Artists assemble! How collectives took over the art world

They’re principled, they’re powerful and they make the art world jumpy. As the Turner prize is split four ways, we look at how collectives are shaking things up

ast week, the four artists shortlisted for the Turner prize turned themselves into a four-strong collective in order to win as a group – a move that caused controversy in the press, consternation over social media and a bust-up on Radio 4 between the Guardian’s art critic Adrian Searle and his Sunday Times counterpart, Waldemar Januszczak.

The four artists – Lawrence Abu Hamdan, Helen Cammock, Oscar Murillo and Tai Shani – said they came together “in the name of commonality, multiplicity and solidarity”. In case the politics underpinning the gesture were not obvious, the artists accepted their equal split of the £40,000 prize bearing stickers supporting Jeremy Corbyn and demanding: “Tories out.”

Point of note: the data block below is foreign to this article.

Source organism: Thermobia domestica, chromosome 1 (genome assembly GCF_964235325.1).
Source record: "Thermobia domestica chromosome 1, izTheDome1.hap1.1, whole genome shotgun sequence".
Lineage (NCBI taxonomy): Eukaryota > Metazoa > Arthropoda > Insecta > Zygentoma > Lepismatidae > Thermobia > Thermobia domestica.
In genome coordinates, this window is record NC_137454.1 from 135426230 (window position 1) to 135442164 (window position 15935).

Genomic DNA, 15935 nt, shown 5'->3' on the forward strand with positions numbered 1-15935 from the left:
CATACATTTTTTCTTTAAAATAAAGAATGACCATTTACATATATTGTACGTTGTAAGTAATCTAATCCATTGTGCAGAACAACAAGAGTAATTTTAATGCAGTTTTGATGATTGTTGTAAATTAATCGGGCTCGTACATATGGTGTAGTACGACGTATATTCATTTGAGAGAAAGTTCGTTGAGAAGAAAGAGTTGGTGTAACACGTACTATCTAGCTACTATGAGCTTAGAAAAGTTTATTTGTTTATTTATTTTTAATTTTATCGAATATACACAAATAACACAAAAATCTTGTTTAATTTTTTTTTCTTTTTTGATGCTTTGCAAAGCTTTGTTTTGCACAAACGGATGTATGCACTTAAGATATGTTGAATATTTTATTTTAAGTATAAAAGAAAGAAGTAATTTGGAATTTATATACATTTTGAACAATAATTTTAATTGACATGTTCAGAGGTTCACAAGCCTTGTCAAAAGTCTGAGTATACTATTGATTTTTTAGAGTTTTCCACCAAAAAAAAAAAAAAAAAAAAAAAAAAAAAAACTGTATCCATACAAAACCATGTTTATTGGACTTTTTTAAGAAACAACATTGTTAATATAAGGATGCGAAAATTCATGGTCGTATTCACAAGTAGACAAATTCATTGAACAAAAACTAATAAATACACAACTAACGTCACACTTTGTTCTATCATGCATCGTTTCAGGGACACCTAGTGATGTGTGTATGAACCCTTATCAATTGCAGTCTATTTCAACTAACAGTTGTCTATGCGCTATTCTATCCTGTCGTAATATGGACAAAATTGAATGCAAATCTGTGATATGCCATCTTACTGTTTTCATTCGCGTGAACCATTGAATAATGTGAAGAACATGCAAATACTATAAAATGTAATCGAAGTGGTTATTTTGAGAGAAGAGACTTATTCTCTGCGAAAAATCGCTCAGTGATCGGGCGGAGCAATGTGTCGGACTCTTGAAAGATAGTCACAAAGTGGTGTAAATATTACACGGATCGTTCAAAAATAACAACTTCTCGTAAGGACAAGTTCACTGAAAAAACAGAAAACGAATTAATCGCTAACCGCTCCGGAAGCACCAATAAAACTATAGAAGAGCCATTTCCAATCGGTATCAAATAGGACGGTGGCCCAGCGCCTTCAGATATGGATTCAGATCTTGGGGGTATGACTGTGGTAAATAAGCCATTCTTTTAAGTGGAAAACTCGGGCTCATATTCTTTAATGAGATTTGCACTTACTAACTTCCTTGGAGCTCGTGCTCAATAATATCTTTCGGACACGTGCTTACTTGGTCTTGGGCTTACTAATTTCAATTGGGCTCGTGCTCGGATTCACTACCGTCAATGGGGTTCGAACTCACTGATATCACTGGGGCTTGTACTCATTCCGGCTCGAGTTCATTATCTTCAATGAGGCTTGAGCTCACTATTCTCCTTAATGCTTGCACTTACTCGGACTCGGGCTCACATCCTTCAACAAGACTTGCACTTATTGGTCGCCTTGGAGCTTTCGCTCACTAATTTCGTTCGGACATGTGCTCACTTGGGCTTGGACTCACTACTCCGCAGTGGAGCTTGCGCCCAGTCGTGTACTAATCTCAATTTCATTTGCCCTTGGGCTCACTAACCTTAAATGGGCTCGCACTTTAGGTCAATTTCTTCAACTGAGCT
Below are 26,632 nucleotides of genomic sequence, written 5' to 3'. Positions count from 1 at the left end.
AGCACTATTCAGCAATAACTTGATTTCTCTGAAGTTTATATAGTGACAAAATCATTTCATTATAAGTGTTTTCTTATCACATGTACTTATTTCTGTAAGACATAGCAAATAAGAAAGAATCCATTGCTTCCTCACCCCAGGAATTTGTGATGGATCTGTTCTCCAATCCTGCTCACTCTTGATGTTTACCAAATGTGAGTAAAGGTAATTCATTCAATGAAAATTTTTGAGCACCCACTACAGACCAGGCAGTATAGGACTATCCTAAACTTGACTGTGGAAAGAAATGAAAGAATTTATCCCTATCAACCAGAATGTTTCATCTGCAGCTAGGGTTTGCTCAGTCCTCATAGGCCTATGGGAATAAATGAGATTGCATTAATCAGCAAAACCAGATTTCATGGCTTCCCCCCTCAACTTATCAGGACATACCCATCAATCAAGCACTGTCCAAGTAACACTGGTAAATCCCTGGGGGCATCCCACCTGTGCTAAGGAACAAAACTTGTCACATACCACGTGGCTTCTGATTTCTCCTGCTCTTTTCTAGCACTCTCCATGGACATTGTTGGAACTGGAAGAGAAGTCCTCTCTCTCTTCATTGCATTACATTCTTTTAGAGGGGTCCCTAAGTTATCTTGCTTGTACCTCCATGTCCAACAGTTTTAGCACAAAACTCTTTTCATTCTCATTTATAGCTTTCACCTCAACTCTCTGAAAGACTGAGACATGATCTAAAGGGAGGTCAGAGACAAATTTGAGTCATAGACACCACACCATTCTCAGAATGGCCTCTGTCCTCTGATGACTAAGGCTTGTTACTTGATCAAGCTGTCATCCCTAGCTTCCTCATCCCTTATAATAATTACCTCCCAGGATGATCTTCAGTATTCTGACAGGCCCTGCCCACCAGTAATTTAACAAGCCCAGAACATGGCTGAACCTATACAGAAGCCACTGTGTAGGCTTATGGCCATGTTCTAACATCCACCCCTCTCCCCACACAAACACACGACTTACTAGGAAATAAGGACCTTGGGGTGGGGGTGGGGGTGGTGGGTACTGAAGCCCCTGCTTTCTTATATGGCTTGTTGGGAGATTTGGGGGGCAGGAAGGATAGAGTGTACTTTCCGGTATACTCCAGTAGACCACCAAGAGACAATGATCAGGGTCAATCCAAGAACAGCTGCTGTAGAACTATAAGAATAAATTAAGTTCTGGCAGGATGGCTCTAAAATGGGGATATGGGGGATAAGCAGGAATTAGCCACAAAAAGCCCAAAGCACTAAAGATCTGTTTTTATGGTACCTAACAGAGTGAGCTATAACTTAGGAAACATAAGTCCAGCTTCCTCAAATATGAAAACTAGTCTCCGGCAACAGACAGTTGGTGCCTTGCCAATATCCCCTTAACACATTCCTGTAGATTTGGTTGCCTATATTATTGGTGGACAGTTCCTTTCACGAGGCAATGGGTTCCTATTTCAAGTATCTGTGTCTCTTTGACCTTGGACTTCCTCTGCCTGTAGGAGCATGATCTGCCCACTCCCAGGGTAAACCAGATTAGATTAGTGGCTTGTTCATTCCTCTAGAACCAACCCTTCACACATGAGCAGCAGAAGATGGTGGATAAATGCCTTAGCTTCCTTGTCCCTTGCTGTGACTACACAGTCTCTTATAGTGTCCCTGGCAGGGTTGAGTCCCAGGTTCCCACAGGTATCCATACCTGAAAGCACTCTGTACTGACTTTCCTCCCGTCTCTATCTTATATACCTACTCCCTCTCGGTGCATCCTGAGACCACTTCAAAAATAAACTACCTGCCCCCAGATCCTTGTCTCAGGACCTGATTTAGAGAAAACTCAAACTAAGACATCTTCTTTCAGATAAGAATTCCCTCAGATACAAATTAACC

“Historically,” says Ellen Mara De Wachter, author of a book called Co-Art: Artists on Creative Collaboration, “collectives have always been linked with a leftwing outlook. These four artists didn’t just talk the talk, they walked it – and they made a sacrifice. Theirs was a dadaist gesture that exposes how absurd the value system in art is.”